• Create continuous workflow.
    • Create a pull system.
    • Continuous improvement.
    • Respect people.

    Lean places particular emphasis on eliminating waste. In software development, this means eliminating wasted time and unproductive tasks, using team resources efficiently, empowering teams and individuals with decision-making authority, and prioritizing only system functions that provide real value.

  • Kanban.
  • Kanban aims to help teams work together more effectively to enable the continuous delivery of quality products. However, Kanban is unique because it provides a highly visual method for actively managing product development.

    The Kanban Agile methodology relies on six core practices:

    • Visualize the workflows.
    • Limit work in progress.
    • Manage flow.
    • Make process policies explicit.
    • Implement feedback loops.
    • Improve collaboratively.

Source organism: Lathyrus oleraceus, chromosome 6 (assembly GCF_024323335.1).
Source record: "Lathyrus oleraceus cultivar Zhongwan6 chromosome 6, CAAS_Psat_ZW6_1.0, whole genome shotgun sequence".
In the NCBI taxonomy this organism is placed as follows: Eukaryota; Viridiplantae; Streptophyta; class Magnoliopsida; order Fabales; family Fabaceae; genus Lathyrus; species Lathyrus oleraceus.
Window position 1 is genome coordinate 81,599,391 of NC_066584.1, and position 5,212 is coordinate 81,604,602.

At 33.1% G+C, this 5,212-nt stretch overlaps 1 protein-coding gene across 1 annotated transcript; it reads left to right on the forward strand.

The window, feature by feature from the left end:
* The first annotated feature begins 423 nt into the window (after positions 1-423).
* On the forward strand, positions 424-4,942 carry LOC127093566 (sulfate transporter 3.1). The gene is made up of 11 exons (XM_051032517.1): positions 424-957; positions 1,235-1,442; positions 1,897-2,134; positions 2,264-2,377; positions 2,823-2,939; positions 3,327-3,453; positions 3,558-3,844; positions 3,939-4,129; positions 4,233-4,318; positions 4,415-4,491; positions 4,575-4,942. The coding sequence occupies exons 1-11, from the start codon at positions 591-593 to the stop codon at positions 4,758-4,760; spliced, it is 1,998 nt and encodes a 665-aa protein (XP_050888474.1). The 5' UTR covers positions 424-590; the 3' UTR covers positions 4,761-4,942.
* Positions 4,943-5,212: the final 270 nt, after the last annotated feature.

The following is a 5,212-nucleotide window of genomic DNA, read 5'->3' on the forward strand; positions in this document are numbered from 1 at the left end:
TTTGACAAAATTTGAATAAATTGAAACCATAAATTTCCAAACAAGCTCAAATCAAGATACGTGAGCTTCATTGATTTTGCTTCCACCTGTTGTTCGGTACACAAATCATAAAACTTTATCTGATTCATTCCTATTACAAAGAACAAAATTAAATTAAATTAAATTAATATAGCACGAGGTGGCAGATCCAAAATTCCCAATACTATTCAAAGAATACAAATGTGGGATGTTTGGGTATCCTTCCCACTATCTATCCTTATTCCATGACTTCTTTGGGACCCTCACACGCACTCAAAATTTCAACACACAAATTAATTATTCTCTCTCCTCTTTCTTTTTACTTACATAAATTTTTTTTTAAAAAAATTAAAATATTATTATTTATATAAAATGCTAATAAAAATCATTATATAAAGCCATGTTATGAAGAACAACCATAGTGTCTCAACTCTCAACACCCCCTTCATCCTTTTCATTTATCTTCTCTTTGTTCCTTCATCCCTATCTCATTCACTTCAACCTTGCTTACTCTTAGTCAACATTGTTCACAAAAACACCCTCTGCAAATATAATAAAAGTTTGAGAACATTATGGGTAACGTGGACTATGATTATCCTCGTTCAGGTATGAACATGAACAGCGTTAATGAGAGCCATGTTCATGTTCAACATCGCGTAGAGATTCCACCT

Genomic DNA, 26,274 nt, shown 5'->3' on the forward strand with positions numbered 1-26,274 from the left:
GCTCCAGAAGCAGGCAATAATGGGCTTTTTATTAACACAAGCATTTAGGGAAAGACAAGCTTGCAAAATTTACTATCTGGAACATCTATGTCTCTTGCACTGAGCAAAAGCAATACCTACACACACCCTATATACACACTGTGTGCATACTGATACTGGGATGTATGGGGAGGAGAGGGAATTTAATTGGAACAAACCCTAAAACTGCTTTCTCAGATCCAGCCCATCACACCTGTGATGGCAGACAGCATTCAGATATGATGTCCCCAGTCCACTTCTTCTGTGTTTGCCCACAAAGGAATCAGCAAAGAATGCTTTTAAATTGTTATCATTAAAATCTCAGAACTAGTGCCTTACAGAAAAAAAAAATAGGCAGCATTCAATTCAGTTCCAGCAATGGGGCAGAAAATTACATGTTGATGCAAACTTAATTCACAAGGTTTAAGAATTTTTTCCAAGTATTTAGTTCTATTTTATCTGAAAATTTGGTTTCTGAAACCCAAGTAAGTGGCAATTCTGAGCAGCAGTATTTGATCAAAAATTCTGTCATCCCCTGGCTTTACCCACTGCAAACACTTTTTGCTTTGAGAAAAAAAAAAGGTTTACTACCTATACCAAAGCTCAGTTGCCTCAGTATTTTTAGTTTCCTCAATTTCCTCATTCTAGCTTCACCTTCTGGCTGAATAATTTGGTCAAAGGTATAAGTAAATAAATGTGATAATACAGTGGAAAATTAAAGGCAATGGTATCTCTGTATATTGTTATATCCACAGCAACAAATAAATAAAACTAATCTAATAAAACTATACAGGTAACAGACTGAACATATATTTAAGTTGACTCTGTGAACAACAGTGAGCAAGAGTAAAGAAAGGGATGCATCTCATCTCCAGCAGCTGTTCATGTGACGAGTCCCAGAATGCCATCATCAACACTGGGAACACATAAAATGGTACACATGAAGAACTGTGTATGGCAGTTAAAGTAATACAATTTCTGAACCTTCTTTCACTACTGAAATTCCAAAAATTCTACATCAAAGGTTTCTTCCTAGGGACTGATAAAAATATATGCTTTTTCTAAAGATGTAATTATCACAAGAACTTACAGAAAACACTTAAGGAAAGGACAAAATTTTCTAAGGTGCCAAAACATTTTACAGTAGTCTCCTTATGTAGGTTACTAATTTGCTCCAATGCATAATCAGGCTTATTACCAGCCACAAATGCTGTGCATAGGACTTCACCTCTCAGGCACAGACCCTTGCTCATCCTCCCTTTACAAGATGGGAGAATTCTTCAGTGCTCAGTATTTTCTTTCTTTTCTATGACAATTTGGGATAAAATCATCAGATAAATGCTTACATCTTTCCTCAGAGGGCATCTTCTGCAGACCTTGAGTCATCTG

Kanban Agile methodology implements these practices using a Kanban board. The Kanban board facilitates Agile's visual approach using columns representing work to be done, work in progress, and work completed.

  • Crystal.
  • The Crystal Agile methodology focuses on the four Agile values, that is, individual interactions of the people involved in a project over tools and techniques of development. Crystal is a lightweight model emphasizing interaction, people, community, skills, communication, and talent.

    Crystal categorizes projects based on three criteria:

    • Team size.
    • System criticality.
    • Project priorities.

    The approach is like other Agile development methodologies because it emphasizes early and frequent deployment of software, strong user involvement, and eliminating bureaucracy. However, Crystal's assertion that every project is unique has positioned itself as one of the most flexible Agile methodologies.

  • Feature-Driven Development (FDD).
  • Feature-Driven Development (FDD) is not entirely known as other Agile development methodologies. But if we are dealing with a large and long-running project, FDD could be your choice that provides a framework for product development that starts with an overall model and gradually becomes more granular.